4. Post training carbohydrates and calories are crucial.  This advice must be taken in light of the discussion in #3 if you have another practice in the day.  You also want to get nutrients to your body as fast as possible, this is the perfect time for a blended shake.  You can pull this off if you plan ahead, every practice facility has an outlet to plug in your blender, and you can bring your ingredients with you.  Planning is the first step to success here.  For this situation I recommend making a  ‘2 A Days Shake’  right after practice, with the recipe below:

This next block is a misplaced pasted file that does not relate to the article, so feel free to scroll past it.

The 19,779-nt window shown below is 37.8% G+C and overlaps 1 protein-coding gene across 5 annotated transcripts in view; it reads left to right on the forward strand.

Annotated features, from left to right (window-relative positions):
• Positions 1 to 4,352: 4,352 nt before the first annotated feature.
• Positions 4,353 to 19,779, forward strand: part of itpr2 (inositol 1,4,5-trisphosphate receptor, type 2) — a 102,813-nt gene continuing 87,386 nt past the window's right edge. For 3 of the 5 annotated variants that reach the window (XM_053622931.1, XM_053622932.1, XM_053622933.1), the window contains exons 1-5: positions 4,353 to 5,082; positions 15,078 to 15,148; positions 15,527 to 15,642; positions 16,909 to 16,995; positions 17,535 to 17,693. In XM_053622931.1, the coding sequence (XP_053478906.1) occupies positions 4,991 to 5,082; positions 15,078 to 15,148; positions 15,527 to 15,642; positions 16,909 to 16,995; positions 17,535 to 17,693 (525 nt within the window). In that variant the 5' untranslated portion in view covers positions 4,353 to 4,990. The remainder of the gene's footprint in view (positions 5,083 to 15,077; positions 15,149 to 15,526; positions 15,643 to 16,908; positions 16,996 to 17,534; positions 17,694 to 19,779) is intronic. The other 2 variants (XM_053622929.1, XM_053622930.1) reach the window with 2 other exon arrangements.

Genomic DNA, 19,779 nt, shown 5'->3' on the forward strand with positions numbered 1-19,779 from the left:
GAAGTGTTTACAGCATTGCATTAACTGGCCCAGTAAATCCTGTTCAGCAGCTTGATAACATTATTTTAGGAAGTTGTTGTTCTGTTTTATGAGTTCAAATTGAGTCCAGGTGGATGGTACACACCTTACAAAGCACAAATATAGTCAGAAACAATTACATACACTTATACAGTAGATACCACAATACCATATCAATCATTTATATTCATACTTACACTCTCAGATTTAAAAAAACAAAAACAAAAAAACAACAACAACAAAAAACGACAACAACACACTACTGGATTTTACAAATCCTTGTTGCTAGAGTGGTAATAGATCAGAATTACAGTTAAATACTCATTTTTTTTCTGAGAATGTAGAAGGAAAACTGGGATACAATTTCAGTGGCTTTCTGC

1. 30 oz water, 2.5 Scoops Juggernaut Muscle Growth Formula, 2 cups raw oats, 1 banana, 2 Tbsp. Peanut Butter, and 3-5 grams creatine (if you have something against creatine, then you can use our Juggernaut Fat Loss Formula and use the same recipe otherwise)

This shake should be made immediately after each practice in order to replace lost nutrients and put your body in an anabolic (tissue building and repair) state.  A quick word about protein powders here, many of the big companies use low quality protein, from cows full of steroids/hormones, and are sourced out of China.  This leads to poor digestion, incomplete muscle repair, and bloating; what ever protein powder you choose, just make sure you research the source of the whey powder first.